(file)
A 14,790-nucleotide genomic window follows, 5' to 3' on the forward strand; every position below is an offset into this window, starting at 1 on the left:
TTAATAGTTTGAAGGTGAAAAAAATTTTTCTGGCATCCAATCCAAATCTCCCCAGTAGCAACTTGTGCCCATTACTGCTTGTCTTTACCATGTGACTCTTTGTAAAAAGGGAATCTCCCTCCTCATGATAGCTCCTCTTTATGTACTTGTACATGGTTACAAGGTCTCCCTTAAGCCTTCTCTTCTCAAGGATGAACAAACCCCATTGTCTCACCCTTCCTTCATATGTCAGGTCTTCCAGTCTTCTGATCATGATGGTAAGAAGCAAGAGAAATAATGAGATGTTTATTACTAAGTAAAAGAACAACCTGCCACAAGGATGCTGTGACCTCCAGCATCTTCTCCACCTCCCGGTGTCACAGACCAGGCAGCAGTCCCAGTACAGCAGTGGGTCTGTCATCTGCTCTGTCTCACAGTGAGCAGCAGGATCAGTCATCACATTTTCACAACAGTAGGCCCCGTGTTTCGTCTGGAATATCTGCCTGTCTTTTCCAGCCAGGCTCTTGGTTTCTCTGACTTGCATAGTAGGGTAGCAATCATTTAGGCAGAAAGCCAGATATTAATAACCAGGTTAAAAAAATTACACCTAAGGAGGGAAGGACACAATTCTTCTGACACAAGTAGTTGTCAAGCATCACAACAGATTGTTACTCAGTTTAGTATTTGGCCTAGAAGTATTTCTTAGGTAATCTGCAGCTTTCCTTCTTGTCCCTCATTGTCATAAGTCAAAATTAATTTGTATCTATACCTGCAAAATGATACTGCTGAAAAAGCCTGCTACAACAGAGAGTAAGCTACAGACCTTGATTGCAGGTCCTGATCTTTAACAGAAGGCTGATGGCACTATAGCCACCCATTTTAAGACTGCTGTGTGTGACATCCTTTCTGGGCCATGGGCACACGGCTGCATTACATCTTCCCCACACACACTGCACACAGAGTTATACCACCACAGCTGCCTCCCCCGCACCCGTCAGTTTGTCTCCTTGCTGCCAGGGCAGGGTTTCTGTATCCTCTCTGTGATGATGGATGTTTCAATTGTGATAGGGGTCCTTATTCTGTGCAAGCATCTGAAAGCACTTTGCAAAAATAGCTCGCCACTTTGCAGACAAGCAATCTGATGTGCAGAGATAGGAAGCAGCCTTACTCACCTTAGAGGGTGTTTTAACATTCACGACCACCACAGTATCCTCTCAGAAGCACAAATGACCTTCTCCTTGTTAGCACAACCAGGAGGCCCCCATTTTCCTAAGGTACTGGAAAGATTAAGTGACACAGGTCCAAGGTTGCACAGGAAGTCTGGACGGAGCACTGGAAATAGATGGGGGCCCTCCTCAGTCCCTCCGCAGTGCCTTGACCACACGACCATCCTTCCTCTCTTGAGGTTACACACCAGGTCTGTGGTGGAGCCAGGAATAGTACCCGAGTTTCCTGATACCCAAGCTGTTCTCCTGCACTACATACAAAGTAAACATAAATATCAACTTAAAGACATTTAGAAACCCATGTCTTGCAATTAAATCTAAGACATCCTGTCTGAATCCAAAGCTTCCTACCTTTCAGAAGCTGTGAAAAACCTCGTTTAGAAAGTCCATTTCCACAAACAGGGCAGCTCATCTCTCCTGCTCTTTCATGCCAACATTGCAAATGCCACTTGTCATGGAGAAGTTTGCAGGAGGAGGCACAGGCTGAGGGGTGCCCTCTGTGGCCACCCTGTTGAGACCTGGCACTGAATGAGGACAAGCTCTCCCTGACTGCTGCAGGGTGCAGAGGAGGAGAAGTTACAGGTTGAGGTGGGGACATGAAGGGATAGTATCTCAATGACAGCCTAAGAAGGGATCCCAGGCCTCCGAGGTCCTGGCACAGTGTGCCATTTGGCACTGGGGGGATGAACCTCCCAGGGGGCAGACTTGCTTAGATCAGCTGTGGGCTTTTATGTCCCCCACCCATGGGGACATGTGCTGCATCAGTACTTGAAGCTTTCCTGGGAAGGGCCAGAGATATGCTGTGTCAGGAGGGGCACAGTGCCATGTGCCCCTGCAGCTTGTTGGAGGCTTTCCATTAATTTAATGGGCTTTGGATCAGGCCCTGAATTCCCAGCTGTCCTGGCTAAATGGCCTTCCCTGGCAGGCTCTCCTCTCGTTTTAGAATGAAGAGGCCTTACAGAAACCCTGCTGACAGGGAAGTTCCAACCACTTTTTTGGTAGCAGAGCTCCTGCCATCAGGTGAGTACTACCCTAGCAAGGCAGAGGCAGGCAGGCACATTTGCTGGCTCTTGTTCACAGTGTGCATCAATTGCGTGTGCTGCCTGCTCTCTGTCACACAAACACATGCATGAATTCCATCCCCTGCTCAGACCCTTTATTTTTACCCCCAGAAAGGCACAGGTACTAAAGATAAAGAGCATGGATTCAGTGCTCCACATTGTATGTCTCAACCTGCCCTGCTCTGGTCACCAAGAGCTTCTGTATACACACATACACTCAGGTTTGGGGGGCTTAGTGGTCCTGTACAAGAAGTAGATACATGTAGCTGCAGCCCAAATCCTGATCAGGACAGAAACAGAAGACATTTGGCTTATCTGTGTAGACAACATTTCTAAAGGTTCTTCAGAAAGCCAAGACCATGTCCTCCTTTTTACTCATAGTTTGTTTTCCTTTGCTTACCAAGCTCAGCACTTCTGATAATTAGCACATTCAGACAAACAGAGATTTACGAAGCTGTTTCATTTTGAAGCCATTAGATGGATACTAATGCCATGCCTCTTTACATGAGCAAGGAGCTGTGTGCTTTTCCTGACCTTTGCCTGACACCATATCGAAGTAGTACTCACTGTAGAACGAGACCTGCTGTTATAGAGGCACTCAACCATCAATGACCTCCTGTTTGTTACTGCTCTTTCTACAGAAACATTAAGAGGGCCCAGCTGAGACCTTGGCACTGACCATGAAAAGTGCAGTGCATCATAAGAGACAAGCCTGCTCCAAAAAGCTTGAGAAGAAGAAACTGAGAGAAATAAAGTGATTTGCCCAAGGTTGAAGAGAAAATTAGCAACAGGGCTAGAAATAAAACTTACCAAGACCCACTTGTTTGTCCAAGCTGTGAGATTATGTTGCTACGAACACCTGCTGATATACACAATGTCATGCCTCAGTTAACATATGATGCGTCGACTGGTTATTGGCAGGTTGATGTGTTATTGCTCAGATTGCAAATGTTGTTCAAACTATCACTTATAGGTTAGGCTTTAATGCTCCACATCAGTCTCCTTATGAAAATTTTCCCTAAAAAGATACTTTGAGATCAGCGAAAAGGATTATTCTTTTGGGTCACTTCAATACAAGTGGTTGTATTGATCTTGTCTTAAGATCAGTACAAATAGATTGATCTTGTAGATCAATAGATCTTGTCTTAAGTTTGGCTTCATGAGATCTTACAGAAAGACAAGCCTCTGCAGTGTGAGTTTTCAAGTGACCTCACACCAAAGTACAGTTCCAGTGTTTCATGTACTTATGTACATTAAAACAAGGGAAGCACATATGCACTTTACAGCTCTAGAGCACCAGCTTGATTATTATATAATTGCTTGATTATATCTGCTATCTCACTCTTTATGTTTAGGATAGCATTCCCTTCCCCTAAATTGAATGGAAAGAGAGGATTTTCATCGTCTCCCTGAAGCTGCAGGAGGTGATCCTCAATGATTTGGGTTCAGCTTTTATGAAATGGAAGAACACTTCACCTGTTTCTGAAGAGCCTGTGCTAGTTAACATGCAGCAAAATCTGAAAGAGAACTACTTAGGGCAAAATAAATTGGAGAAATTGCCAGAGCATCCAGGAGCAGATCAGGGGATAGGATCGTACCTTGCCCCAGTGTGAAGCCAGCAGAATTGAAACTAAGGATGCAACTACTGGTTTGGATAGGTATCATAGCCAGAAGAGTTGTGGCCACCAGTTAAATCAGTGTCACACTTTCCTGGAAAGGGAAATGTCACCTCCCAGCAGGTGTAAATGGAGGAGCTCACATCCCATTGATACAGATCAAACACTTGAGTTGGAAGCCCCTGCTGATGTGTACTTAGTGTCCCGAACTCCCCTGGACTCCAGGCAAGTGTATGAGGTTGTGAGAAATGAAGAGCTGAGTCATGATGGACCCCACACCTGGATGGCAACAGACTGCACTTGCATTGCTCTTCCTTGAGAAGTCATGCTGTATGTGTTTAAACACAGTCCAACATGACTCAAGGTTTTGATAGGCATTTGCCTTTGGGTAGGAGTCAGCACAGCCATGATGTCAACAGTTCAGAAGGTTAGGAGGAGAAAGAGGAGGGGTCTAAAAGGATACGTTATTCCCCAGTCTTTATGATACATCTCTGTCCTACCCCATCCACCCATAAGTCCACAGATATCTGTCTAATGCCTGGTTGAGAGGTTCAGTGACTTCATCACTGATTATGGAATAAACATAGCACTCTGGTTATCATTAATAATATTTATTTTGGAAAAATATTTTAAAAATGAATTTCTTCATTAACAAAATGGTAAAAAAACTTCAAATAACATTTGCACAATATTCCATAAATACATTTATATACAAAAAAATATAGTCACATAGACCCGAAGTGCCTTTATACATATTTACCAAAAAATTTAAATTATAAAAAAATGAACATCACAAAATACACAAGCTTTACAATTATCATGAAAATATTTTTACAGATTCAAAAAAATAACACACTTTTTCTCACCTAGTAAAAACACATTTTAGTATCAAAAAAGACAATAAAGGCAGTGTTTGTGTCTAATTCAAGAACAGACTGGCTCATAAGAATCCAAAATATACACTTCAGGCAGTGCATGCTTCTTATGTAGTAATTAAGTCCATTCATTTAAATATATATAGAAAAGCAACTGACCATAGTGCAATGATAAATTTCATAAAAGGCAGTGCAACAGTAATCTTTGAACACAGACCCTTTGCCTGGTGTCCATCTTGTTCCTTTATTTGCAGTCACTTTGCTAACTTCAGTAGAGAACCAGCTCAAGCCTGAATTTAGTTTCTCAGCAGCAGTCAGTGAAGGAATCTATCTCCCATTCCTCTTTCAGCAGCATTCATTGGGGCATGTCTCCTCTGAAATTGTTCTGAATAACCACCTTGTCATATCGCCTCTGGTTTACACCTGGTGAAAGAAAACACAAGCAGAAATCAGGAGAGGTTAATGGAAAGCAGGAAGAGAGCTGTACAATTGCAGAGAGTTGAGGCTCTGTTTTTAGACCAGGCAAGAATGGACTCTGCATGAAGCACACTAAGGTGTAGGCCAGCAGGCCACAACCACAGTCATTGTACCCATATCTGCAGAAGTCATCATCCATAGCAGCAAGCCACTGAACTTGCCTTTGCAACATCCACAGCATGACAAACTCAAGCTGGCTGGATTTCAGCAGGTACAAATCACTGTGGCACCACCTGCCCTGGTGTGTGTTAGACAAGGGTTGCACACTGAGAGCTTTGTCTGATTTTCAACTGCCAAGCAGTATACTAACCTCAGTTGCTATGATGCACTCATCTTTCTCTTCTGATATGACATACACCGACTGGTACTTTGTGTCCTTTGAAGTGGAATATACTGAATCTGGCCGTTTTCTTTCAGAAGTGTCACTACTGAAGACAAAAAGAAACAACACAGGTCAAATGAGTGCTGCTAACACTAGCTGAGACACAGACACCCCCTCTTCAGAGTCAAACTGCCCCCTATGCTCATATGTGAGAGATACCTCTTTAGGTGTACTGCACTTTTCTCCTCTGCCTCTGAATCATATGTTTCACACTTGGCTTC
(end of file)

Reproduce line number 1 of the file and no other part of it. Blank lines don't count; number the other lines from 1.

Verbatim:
A 14,790-nucleotide genomic window follows, 5' to 3' on the forward strand; every position below is an offset into this window, starting at 1 on the left: